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HeadWay, Issue #156 -- Scheduling with Migraine - Taking back control
August 21, 2017
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In this issue:
Scheduling with Migraine
Updates at Headache and Migraine News
Say what?! Weekend Headache
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Scheduling with MigraineFor many of us, we could re-title this article "Schedule with Migraine ... is a Nightmare!". One of the most challenging aspects of migraine is that it affects your whole life - whether you're currently experiencing migraine symptoms or not. Should I go out with my friends tonight? Buy tickets for the concert next week? Do my presentation on Thursday? What if ...
It's one of the most cruel aspects of migraine that it keeps us from life's celebrations, from time with those we love, and even adds confusion and doubt when it's not currently attacking.
But that's not to say that there is no way to fight back. There are ways to take back at least some of the control that has been stolen from us. So here are a few suggestions to think about.
1) Change as a Trigger: Avoiding change is neither wise nor possible. However, sudden changes in schedule can often cause problems for migraine patients. For example, sleeping in on the weekend would mean a weekend of agonizing pain for me.
Find ways to keep your schedule fairly regular when you can. Meal times, snack/coffee times, exercise, and sleep times are key. If you can keep things regular, it will give you more stamina when things actually do have to change.
2) Buffer Zone: I learned long ago that leaving a big project until the day before it was due, and then pulling an all-nighter, was a recipe for disaster. If you leave your preparation until the day before, and have a migraine attack the day before, you're sunk. Whenever possible, give yourself a buffer of a day (or more - whatever works for you), especially if you're planning something critical. This might even mean adding an extra buffer day to your vacation/holiday or travel plans.
3) Break It Up: If changes can trigger migraine attacks, why would we spend a whole day playing basketball, and then a whole day sitting at a desk? There are times to focus on one task and work it all the way through. But there are times when we should work harder to break up the big jobs over several days. This may mean actually planning ahead, and scheduling this part of the job for Monday, this part for Tuesday... and don't forget a buffer.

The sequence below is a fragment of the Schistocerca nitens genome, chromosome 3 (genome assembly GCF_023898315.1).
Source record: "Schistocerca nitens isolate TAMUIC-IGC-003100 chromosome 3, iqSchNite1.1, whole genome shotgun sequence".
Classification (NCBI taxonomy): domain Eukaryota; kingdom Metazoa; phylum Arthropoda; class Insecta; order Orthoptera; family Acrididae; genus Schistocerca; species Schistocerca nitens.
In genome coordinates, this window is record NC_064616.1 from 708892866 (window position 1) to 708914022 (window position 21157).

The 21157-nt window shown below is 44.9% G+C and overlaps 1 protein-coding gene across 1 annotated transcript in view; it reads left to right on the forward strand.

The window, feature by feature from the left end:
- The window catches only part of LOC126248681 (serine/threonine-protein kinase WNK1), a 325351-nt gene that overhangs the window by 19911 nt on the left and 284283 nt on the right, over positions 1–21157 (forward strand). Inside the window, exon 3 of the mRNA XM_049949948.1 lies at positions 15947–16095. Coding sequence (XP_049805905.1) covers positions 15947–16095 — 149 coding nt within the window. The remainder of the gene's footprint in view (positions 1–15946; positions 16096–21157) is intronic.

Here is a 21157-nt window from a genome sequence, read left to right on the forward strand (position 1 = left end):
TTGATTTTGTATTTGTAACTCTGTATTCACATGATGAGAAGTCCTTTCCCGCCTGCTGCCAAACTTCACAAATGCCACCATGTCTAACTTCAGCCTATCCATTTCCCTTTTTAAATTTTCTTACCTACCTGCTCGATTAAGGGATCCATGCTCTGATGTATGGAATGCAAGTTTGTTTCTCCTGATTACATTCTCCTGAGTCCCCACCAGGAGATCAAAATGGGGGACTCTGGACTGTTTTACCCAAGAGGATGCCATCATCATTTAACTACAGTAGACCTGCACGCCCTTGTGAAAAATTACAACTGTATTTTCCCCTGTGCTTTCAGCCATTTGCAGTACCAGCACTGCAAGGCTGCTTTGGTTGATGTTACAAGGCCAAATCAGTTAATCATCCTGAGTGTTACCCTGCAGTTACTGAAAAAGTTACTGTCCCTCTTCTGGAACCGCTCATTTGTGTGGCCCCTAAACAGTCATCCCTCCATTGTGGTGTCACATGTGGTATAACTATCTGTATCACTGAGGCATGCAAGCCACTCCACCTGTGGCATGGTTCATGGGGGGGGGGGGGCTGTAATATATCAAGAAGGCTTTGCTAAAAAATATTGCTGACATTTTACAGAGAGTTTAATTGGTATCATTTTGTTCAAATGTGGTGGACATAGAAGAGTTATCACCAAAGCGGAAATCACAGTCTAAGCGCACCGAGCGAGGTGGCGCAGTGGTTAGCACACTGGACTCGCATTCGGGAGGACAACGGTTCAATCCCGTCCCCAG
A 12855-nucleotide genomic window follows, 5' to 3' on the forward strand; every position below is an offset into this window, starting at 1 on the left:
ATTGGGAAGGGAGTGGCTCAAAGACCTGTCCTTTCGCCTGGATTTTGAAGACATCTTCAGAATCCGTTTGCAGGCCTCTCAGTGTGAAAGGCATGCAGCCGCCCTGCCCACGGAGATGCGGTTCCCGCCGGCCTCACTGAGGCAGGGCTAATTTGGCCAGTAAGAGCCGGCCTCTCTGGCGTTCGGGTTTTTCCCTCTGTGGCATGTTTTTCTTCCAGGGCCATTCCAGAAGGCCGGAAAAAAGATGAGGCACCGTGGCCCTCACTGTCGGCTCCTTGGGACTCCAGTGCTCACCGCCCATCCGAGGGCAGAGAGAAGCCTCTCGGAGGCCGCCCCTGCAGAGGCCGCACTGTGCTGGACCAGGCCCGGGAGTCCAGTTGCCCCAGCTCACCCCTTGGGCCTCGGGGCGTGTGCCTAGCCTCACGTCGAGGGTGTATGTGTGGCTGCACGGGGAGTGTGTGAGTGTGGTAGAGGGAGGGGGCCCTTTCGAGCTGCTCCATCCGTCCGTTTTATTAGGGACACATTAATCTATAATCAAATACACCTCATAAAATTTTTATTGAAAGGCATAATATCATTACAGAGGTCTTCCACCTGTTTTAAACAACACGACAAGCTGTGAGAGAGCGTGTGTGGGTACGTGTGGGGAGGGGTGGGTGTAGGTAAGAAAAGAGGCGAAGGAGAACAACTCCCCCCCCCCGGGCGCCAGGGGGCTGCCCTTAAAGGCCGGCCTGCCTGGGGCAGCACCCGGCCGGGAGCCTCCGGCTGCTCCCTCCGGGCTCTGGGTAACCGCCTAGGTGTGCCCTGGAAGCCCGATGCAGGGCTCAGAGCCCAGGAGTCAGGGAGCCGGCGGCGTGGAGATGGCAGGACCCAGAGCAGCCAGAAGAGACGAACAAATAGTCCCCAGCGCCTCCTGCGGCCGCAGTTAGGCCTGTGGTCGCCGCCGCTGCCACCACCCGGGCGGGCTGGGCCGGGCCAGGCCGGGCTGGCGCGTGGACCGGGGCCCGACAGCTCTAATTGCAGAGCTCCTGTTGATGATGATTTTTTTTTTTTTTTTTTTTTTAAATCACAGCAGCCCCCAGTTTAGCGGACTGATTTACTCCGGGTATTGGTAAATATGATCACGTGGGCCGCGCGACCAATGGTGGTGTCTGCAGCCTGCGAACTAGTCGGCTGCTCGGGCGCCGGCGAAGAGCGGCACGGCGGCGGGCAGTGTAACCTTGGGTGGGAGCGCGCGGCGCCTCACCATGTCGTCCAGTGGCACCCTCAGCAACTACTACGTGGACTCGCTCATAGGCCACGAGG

4) Breaks: I can easily get focused on writing this email to you, and lose all track of time, forget to eat, forget to stretch - and then my evening won't be a pleasant one. So I've gone back to a common technique. I have a little tomato timer on the shelf in front of me, and I'm using the Pomodoro Technique. You may have another way to remember to drink water, go for a walk or stop for a snack.
5) Healthy Habits: As you're planning your schedule, don't forget the basics of healthy living. Try to move a little more than you did last week, even if it's just going for a short walk. Can you choose some fruits an veggies instead of that processed snack? Did you know that water is actually an excellent thing to drink? And how many hours of sleep did you get last night? These things may seem like they're just another addition to your schedule, but they can make you more productive today and yield huge dividends in the years ahead.
Planning and organizing. Some of us hate doing it. But small steps can make a big difference. And if you feel like your life is out of control with migraine attacks, maybe something I've learned will help you fight back - just a little.
Updates at Headache and Migraine NewsA few recent articles at Headache and Migraine News that you may find useful.
Say what?! Weekend Headache"Weekend Headache" is not a technical term for a type of headache. Instead, it's a description of a headache attack that seems to be triggered by the changes in schedule, activity, or diet over the weekend (or any time of week when you have an unusual schedule). Weekend headaches are often triggered by sleeping in, and so not eating breakfast at the normal time, or not getting that cup of coffee when you usually would. It may also be triggered by spending more time outside, or staying up late, or alcohol.
For some tips, check out Top 7 ways to stop Weekend Headache.
Thanks for reading! Remember, if you have feedback or ideas for future issues, visit the HeadWay MailRoom. Your password is nomoache.
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